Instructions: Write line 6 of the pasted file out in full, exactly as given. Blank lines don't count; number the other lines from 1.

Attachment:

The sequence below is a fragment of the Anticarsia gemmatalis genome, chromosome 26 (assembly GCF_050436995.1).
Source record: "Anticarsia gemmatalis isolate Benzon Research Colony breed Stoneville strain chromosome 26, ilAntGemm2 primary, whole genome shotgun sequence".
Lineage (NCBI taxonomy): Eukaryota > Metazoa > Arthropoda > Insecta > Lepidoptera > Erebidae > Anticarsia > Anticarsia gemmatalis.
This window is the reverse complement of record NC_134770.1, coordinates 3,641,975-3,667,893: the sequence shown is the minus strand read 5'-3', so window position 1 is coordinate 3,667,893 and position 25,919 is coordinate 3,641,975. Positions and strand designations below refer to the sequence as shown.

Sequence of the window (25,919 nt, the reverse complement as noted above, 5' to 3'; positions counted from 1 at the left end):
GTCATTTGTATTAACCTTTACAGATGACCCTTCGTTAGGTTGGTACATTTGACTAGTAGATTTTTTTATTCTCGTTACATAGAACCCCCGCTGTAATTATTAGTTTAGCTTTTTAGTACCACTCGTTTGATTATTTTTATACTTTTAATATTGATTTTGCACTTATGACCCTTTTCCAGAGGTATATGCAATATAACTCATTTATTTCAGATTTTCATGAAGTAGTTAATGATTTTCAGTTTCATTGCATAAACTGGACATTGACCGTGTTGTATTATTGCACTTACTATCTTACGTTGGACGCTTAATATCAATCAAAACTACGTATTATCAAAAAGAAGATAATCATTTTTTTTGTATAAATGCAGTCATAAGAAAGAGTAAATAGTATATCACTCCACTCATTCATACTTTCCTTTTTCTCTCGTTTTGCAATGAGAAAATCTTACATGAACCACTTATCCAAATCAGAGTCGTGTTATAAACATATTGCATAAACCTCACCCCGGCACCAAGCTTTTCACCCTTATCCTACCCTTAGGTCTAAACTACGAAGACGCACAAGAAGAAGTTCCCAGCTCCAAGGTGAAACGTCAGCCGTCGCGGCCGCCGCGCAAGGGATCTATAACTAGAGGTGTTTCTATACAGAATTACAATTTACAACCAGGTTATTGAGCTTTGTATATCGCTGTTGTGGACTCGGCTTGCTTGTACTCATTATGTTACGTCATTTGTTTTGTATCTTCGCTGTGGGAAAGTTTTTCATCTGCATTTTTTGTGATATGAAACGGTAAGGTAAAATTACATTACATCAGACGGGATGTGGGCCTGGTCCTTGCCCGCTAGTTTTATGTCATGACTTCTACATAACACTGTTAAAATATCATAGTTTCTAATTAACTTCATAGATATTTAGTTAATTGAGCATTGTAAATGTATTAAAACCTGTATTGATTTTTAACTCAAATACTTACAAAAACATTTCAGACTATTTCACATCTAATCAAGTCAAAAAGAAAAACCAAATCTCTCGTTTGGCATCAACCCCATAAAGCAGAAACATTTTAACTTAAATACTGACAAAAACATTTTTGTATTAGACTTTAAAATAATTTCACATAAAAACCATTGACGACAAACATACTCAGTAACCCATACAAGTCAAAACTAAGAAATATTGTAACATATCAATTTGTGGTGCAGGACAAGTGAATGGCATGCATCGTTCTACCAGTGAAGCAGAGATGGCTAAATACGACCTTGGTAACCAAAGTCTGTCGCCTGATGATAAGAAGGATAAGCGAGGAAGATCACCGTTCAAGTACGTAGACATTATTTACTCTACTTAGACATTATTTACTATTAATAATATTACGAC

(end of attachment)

GTCATTTGTATTAACCTTTACAGATGACCCTTCGTTAGGTTGGTACATTTGACTAGTAGATTTTTTTATTCTCGTTACATAGAACCCCCGCTGTAATTATTAGTTTAGCTTTTTAGTACCACTCGTTTGATTATTTTTATACTTTTAATATTGATTTTGCACTTATGACCCTTTTCCAGAGGTATATGCAATATAACTCATTTATTTCAGATTTTCATGAAGTAGTTAATGATTTTCAGTTTCATTGCATAAACTGGACATTGACCGTGTTGTATTATTGCACTTACTATCTTACGTTGGACGCTTAATATCAATCAAAACTACGTATTATCAAAAAGAAGATAATCATTTTTTTTGTATAAATGCAGTCATAAGAAAGAGTAAATAGTATATCACTCCACTCATTCATACTTTCCTTTTTCTCTCGTTTTGCAATGAGAAAATCTTACATGAACCACTTATCCAAATCAGAGTCGTGTTATAAACATATTGCATAAACCTCACCCCGGCACCAAGCTTTTCACCCTTATCCTACCCTTAGGTCTAAACTACGAAGACGCACAAGAAGAAGTTCCCAGCTCCAAGGTGAAACGTCAGCCGTCGCGGCCGCCGCGCAAGGGATCTATAACTAGAGGTGTTTCTATACAGAATTACAATTTACAACCAGGTTATTGAGCTTTGTATATCGCTGTTGTGGACTCGGCTTGCTTGTACTCATTATGTTACGTCATTTGTTTTGTATCTTCGCTGTGGGAAAGTTTTTCATCTGCATTTTTTGTGATATGAAACGGTAAGGTAAAATTACATTACATCAGACGGGATGTGGGCCTGGTCCTTGCCCGCTAGTTTTATGTCATGACTTCTACATAACACTGTTAAAATATCATAGTTTCTAATTAACTTCATAGATATTTAGTTAATTGAGCATTGTAAATGTATTAAAACCTGTATTGATTTTTAACTCAAATACTTACAAAAACATTTCAGACTATTTCACATCTAATCAAGTCAAAAAGAAAAACCAAATCTCTCGTTTGGCATCAACCCCATAAAGCAGAAACATTTTAACTTAAATACTGACAAAAACATTTTTGTATTAGACTTTAAAATAATTTCACATAAAAACCATTGACGACAAACATACTCAGTAACCCATACAAGTCAAAACTAAGAAATATTGTAACATATCAATTTGTGGTGCAGGACAAGTGAATGGCATGCATCGTTCTACCAGTGAAGCAGAGATGGCTAAATACGACCTTGGTAACCAAAGTCTGTCGCCTGATGATAAGAAGGATAAGCGAGGAAGATCACCGTTCAAGTACGTAGACATTATTTACTCTACTTAGACATTATTTACTATTAATAATATTACGAC